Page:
I have been absent for a couple of weeks – and my thoughts about that absence follow:
I had hoped that taking part in Camp NaNoWriMo in April would kick start my flagging writing routine. It did for over half of the month. I wrote 2/3 of a novella I hoped to enter in a contest. But then, once again, self-doubt reared its ugly head and the writing slowed. I did not finish the novel; I did not enter the contest.
I joined this second round of ROW80 and offered to sponsor with the hope it would provide the accountability to keep writing and pursuing my goals. During the past several weeks I have done little to advance my writing goals, although I have read lots and created art.
Self-doubt is like a spiraling cancer that eats away at one’s self-esteem.
I had won a critique from a charity auction and I looked forward to some honest opinion. What I got was constructive yes, but a blow nevertheless. Added to another I had in January, it has been putting a pause on what I thought I could do – write romances. One criticism was that my voice did not come through.
Last night, at one in the morning, I decided that what was important was that I just write and to stop worrying about the end until I got there. Just finish the damn thing. Revising and editing can do wonders – but that is later.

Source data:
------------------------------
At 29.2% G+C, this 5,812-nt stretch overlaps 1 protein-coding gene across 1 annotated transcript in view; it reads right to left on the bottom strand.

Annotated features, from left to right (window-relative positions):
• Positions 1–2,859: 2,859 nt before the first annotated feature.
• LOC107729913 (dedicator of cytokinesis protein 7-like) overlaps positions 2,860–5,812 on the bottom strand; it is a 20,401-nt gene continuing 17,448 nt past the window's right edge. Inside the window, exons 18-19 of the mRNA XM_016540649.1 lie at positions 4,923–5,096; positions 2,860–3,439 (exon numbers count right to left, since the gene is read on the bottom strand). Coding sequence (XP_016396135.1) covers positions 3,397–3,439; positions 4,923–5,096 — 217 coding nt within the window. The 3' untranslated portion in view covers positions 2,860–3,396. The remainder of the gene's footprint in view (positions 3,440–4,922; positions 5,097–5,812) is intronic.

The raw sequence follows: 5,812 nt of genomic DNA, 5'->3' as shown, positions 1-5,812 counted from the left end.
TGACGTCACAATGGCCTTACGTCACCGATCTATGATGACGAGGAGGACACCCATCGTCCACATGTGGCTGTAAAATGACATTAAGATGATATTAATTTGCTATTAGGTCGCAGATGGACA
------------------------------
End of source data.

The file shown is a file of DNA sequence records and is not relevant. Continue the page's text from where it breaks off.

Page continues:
I also need to return to my picture book writing as I have a writing retreat in July to attend and a supportive group of women I need to reconnect with. So I need to look forward, get back the control of my time and my writing once again.
This week I will write every day!
Self-doubt is the biggest killer of productivity out there, and it’s so pervasive…
One of the ways I’ve managed to keep it down is by remembering (and tell yourself) that “I can’t please everyone, so I should focus on pleasing myself first and others later.
If you don’t mind a bit of coarse language, Chuck Wendig recently wrote a great post about this: http://terribleminds.com/ramble/2016/05/10/defy-reality-become-an-artist/ It might be the kick you need to feel better about following your dreams and not giving into criticism.
That said.. healthy critiques are good, and sometimes they are even a bit rough. Give yourself some space between the process of creation and the process of review/critiquing (if at all possible, give yourself a month or two before putting your work out there for the world to consider… it softens the effects of criticism, allows the piece to feel less like a newborn who needs to be protected from everything and more like a middle-schooler who grows stronger from the occasional scraped knee and playground gibe).
Thanks so much Eden – great advice and what a powerful article. I needed that – so thanks again.